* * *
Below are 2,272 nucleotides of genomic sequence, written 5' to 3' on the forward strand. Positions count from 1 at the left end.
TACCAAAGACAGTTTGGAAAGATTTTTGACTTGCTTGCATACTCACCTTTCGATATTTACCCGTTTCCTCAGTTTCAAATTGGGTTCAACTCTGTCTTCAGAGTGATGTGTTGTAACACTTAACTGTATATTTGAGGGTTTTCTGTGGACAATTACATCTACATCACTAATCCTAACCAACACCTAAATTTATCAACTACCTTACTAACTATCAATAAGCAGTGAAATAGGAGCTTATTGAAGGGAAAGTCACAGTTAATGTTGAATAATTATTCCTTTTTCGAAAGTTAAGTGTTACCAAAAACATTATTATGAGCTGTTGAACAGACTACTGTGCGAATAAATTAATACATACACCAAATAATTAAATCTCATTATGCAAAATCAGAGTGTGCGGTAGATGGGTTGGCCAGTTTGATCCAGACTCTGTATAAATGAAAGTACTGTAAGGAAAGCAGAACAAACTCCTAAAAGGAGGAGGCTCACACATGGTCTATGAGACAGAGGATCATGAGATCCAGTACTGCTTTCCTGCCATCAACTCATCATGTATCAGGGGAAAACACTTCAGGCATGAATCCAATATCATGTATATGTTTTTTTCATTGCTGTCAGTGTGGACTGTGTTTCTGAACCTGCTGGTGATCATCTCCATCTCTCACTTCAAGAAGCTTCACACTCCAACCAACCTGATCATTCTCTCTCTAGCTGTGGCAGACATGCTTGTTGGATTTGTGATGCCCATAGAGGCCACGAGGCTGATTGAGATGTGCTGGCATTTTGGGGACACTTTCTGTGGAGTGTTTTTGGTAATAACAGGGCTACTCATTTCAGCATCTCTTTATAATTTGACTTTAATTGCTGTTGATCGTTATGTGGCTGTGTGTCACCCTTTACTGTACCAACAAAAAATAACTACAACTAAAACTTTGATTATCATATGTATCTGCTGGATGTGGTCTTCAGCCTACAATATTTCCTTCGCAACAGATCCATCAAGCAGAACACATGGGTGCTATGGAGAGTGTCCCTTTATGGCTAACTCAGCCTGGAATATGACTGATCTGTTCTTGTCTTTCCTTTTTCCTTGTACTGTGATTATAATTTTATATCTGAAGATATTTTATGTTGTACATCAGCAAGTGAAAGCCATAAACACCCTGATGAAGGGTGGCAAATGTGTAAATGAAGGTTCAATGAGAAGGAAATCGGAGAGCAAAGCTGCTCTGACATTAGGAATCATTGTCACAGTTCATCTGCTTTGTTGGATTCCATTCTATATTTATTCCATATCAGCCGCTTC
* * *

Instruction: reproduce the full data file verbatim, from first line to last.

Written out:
Below are 2,272 nucleotides of genomic sequence, written 5' to 3' on the forward strand. Positions count from 1 at the left end.
TACCAAAGACAGTTTGGAAAGATTTTTGACTTGCTTGCATACTCACCTTTCGATATTTACCCGTTTCCTCAGTTTCAAATTGGGTTCAACTCTGTCTTCAGAGTGATGTGTTGTAACACTTAACTGTATATTTGAGGGTTTTCTGTGGACAATTACATCTACATCACTAATCCTAACCAACACCTAAATTTATCAACTACCTTACTAACTATCAATAAGCAGTGAAATAGGAGCTTATTGAAGGGAAAGTCACAGTTAATGTTGAATAATTATTCCTTTTTCGAAAGTTAAGTGTTACCAAAAACATTATTATGAGCTGTTGAACAGACTACTGTGCGAATAAATTAATACATACACCAAATAATTAAATCTCATTATGCAAAATCAGAGTGTGCGGTAGATGGGTTGGCCAGTTTGATCCAGACTCTGTATAAATGAAAGTACTGTAAGGAAAGCAGAACAAACTCCTAAAAGGAGGAGGCTCACACATGGTCTATGAGACAGAGGATCATGAGATCCAGTACTGCTTTCCTGCCATCAACTCATCATGTATCAGGGGAAAACACTTCAGGCATGAATCCAATATCATGTATATGTTTTTTTCATTGCTGTCAGTGTGGACTGTGTTTCTGAACCTGCTGGTGATCATCTCCATCTCTCACTTCAAGAAGCTTCACACTCCAACCAACCTGATCATTCTCTCTCTAGCTGTGGCAGACATGCTTGTTGGATTTGTGATGCCCATAGAGGCCACGAGGCTGATTGAGATGTGCTGGCATTTTGGGGACACTTTCTGTGGAGTGTTTTTGGTAATAACAGGGCTACTCATTTCAGCATCTCTTTATAATTTGACTTTAATTGCTGTTGATCGTTATGTGGCTGTGTGTCACCCTTTACTGTACCAACAAAAAATAACTACAACTAAAACTTTGATTATCATATGTATCTGCTGGATGTGGTCTTCAGCCTACAATATTTCCTTCGCAACAGATCCATCAAGCAGAACACATGGGTGCTATGGAGAGTGTCCCTTTATGGCTAACTCAGCCTGGAATATGACTGATCTGTTCTTGTCTTTCCTTTTTCCTTGTACTGTGATTATAATTTTATATCTGAAGATATTTTATGTTGTACATCAGCAAGTGAAAGCCATAAACACCCTGATGAAGGGTGGCAAATGTGTAAATGAAGGTTCAATGAGAAGGAAATCGGAGAGCAAAGCTGCTCTGACATTAGGAATCATTGTCACAGTTCATCTGCTTTGTTGGATTCCATTCTATATTTATTCCATATCAGCCGCTTC